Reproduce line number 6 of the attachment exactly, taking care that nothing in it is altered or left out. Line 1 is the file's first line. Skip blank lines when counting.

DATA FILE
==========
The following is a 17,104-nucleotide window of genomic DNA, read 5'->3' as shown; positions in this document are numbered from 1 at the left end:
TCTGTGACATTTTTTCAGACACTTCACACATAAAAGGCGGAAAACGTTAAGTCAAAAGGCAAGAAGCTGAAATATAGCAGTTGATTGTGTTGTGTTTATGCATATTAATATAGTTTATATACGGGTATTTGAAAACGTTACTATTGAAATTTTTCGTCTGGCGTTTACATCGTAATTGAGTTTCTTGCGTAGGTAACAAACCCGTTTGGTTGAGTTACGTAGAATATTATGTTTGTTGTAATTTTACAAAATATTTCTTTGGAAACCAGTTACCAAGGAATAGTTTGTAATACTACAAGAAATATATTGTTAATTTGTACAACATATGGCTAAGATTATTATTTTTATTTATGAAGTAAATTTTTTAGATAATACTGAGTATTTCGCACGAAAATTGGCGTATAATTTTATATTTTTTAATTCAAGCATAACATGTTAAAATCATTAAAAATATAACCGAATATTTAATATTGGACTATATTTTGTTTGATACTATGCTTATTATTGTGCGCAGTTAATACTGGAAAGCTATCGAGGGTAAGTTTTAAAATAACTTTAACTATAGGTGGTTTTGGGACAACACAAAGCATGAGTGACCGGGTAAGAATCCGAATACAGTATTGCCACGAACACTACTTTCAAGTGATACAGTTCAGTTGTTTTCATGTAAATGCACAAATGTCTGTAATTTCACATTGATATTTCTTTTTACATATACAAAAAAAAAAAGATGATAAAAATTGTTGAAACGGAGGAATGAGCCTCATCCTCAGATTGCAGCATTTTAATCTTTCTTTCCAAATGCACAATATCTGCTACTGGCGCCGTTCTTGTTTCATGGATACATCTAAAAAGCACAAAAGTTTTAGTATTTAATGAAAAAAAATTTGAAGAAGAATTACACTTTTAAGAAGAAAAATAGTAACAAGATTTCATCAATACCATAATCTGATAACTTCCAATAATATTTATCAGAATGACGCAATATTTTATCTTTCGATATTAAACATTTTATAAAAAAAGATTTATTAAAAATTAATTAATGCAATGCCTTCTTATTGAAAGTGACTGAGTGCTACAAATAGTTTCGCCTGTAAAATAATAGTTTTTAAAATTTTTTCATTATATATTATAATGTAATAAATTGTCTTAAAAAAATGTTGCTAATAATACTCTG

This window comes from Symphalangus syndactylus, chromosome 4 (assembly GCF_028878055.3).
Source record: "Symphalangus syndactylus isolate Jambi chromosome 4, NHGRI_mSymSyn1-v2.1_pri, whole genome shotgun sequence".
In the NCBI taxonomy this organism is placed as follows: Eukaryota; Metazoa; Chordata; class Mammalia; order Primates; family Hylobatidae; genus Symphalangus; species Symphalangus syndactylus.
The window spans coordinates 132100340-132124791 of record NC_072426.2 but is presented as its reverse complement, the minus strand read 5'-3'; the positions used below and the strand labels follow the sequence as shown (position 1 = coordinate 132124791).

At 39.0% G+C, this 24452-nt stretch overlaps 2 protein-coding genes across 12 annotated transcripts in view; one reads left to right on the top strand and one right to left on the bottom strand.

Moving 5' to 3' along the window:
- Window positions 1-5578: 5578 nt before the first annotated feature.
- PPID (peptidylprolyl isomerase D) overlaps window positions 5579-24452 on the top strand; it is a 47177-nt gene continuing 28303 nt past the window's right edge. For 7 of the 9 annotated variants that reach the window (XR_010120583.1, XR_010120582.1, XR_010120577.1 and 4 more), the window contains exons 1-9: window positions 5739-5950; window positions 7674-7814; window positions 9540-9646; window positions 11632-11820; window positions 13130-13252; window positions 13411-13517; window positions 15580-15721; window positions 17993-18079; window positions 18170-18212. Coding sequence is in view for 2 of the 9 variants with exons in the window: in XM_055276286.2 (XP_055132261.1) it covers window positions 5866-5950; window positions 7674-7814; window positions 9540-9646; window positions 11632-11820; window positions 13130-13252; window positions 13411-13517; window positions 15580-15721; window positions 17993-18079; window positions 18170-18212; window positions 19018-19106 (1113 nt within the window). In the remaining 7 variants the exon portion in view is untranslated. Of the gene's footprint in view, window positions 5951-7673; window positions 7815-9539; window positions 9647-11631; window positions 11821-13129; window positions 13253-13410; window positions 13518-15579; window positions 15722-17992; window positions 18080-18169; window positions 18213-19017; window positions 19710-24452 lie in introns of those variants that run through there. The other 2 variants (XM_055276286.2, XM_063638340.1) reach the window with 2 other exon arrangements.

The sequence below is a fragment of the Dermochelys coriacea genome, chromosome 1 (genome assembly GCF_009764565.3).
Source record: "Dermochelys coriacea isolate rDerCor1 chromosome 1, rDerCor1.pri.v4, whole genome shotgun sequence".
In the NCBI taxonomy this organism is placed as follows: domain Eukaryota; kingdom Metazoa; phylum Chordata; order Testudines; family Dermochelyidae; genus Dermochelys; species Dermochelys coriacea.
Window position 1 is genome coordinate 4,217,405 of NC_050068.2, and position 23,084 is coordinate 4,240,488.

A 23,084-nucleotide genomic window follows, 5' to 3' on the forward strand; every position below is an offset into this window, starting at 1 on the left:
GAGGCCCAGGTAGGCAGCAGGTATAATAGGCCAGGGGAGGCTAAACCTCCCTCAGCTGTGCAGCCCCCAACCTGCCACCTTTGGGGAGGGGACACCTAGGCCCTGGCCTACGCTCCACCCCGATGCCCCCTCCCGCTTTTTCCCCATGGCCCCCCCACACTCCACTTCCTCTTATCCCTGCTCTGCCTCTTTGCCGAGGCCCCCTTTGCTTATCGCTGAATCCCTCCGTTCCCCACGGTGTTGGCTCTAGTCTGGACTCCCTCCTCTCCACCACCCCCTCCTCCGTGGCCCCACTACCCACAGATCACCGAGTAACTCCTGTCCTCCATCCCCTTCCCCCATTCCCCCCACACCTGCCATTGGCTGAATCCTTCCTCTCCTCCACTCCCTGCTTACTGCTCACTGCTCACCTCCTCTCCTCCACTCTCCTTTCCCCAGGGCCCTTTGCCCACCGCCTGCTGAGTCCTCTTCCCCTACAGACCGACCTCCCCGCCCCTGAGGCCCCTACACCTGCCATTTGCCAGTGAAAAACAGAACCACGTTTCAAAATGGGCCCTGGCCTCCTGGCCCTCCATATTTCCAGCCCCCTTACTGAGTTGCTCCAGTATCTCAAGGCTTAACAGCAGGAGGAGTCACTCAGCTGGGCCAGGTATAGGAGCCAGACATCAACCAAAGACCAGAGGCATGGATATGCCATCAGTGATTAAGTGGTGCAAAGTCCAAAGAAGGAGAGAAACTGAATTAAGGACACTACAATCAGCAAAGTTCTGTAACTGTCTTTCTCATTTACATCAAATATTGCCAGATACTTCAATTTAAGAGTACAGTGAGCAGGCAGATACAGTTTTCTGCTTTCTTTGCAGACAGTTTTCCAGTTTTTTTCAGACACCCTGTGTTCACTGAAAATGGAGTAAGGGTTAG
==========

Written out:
The window spans coordinates 132100340-132124791 of record NC_072426.2 but is presented as its reverse complement, the minus strand read 5'-3'; the positions used below and the strand labels follow the sequence as shown (position 1 = coordinate 132124791).